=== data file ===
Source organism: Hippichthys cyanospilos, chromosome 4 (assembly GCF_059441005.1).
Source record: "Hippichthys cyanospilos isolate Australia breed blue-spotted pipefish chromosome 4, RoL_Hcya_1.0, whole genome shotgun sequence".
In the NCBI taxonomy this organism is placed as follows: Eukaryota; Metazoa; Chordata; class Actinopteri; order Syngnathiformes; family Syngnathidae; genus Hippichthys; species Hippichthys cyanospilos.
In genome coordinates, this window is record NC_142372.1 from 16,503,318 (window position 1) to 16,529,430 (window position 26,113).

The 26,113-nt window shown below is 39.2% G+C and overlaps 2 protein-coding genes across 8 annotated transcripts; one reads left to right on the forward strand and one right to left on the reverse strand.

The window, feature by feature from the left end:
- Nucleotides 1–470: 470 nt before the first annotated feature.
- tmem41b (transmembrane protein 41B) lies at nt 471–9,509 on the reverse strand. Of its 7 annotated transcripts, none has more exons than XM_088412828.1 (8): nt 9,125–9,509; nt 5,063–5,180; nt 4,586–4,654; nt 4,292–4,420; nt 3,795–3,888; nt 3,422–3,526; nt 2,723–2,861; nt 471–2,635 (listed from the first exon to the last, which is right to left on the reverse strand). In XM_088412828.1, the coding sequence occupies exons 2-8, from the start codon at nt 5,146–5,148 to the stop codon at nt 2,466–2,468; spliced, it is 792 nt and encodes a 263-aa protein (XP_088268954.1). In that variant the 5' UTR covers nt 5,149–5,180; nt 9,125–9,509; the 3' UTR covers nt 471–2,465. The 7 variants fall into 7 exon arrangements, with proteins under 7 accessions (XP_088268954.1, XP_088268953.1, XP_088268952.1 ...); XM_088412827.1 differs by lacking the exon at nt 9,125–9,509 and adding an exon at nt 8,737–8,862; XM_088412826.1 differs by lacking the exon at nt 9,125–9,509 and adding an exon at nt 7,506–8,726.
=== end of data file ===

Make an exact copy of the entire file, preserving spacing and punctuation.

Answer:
Source organism: Hippichthys cyanospilos, chromosome 4 (assembly GCF_059441005.1).
Source record: "Hippichthys cyanospilos isolate Australia breed blue-spotted pipefish chromosome 4, RoL_Hcya_1.0, whole genome shotgun sequence".
In the NCBI taxonomy this organism is placed as follows: Eukaryota; Metazoa; Chordata; class Actinopteri; order Syngnathiformes; family Syngnathidae; genus Hippichthys; species Hippichthys cyanospilos.
In genome coordinates, this window is record NC_142372.1 from 16,503,318 (window position 1) to 16,529,430 (window position 26,113).

The 26,113-nt window shown below is 39.2% G+C and overlaps 2 protein-coding genes across 8 annotated transcripts; one reads left to right on the forward strand and one right to left on the reverse strand.

The window, feature by feature from the left end:
- Nucleotides 1–470: 470 nt before the first annotated feature.
- tmem41b (transmembrane protein 41B) lies at nt 471–9,509 on the reverse strand. Of its 7 annotated transcripts, none has more exons than XM_088412828.1 (8): nt 9,125–9,509; nt 5,063–5,180; nt 4,586–4,654; nt 4,292–4,420; nt 3,795–3,888; nt 3,422–3,526; nt 2,723–2,861; nt 471–2,635 (listed from the first exon to the last, which is right to left on the reverse strand). In XM_088412828.1, the coding sequence occupies exons 2-8, from the start codon at nt 5,146–5,148 to the stop codon at nt 2,466–2,468; spliced, it is 792 nt and encodes a 263-aa protein (XP_088268954.1). In that variant the 5' UTR covers nt 5,149–5,180; nt 9,125–9,509; the 3' UTR covers nt 471–2,465. The 7 variants fall into 7 exon arrangements, with proteins under 7 accessions (XP_088268954.1, XP_088268953.1, XP_088268952.1 ...); XM_088412827.1 differs by lacking the exon at nt 9,125–9,509 and adding an exon at nt 8,737–8,862; XM_088412826.1 differs by lacking the exon at nt 9,125–9,509 and adding an exon at nt 7,506–8,726.